Earlier this year, the creators of the television show Veronica Mars created a Kickstarter and raised well over 1 million dollars to fund a feature length movie of the TV show. And while I was a bit taken aback, it made sense because despite a rabid fan base Veronica Mars had no potential of ever being brought back to television. And no studio, in this day and age, would ever back a movie of a show like that..that’s been off the air for six years. So the creators decided to do it on their own. Kudos to them, THAT makes sense.
In the spirit of full disclosure, I used Kickstarter a year ago to fund a web series I created. And through the kindness of many supportive people, I was able to reach my goal and realize my vision. Even despite what I raised, I still contributed more than half of the overall budget, so crowdfunding is a resource, not a solution.
It’s also not a bank!
Look, I understand the desire and need to have artistic control over your projects. I get it, but these three yo-yo’s have more than enough money to fund this stuff themselves! And even if they don’t want to do that, am I truly to believe that they don’t have access to people who do have the money and who would willingly fund them? Come on!
What they are doing strikes me as extremely predatory. They are tapping into their fan base and I am guessing most of their fans sit smack in the middle class, or lower. And asking them to pony up their hard earned dollars just seems wrong to me. Are these three guys that arrogant or clueless about the struggles of the very people they are asking to contribute? If they are truly that disconnected from society, I would seriously question their artistry and integrity.
Again, let me be clear, these guys are MILLIONAIRES!
“Oh, come on Keith! It’s not that much money to contribute.” You’re right, it’s not and it is yours to do with as you feel. But they have enough money to pay for it! Why should you?
“Oh come on, you’re being hyper critical of this.” I am being critical, yes. I’m also being honest and realistic, which I don’t think the three of them are being to themselves or the people funding their projects.
“Well, aren’t they raising awareness to crowdfunding?” Sort of. They are, but what they are also doing is diminishing it’s impact on the struggling artists and creators who truly need it to realize their own vision. I mean, can’t you just hear the cynicism of the next guy looking to raise money for his feature length film? “Pfft, who does this guy think he is, Spike Lee?” Also, the people they are bringing to the site are not likely to go poking around to find other projects to fund. They will be in and out. So yea, they are sort of raising the awareness but I don’t think they are benefiting the community. Ultimately, isn’t it the community that matters?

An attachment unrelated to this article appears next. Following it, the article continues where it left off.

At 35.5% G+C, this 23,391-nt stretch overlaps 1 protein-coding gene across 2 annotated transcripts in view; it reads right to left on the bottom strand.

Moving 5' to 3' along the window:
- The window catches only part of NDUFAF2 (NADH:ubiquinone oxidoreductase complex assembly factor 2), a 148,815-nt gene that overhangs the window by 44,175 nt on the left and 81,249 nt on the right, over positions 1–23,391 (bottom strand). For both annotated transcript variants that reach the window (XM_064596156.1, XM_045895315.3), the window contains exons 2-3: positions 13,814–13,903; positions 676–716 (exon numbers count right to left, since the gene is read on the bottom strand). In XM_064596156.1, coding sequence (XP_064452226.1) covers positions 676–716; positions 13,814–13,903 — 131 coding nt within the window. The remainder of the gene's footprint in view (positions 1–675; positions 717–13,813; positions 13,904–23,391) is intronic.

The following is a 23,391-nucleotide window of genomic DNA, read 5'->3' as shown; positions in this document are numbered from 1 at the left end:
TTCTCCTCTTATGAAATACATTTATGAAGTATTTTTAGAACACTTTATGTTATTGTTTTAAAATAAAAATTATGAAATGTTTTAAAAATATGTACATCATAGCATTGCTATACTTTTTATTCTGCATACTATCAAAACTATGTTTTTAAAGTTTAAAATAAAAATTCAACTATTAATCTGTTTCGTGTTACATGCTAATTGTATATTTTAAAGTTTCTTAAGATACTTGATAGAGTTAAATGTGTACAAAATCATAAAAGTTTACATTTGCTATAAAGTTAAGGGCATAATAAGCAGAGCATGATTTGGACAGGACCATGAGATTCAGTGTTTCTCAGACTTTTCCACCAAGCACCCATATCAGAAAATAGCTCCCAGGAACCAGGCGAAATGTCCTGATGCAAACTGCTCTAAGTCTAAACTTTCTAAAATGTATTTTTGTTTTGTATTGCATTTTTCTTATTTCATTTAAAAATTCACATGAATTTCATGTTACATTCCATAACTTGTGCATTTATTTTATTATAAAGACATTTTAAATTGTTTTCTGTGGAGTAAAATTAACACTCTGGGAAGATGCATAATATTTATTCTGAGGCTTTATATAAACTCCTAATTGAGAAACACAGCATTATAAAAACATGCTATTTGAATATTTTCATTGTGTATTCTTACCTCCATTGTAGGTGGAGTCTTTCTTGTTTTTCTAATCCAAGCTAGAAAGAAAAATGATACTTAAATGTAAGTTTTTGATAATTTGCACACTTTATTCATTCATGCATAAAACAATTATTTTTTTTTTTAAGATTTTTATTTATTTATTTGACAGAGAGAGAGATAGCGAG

How would you feel if GE started a Kickstarter campaign to raise money for research and development on a new airplane engine? Would you contribute to that? Oh, no, you wouldn’t? Why? IT’S THE SAME DAMN THING HERE!
And I’m not saying all celebrity crowdfunding campaigns are bad or unnecessary. The Veronica Mars campaign was a good thing. Personally, I’d like to see some more Whitest Kids U’ Know stuff so they should start a crowdfunding campaign. I think this is a great avenue for someone like Terry Gilliam, who has a horrendous time getting financing for his films. The fact is there are tons of artists, both known and unknown, with whom I would have less of an issue with. But these three knuckleheads? Nope, not buying it.
But even more than that, I disagree more with the blatant racial bias against Spike Lee. The two white guys, Braff and Franco, did it before him and escaped unscathed and Spike Lee is being vilified? Again, I have to call bullshit.
While I remain vehemently opposed to any of them doing this, I can say that of the three, Lee is the only one with the true depth of talent that only comes with experience. And of the three, his project seems less like a pet project.
I’m not entirely sure what the answer is. You can’t shut guys like this out because that goes against the nature of the whole idea. But maybe they could do a better job of explaining why I should give my money to a millionaire to fund their project? Maybe they take some of the funds they raise to support a smaller short film for a struggling artist? Maybe they promise to crew up with other film makers who have used Kickstarter? I honestly don’t know the answer but I think there absolutely has got to be a conversation around what to do when millionaires come asking for money.
What’s next Michael Bay on Kickstarter braying for 200 million dollars for another crappy Transformers movie?
Crowdfunding has officially jumped the shark…again.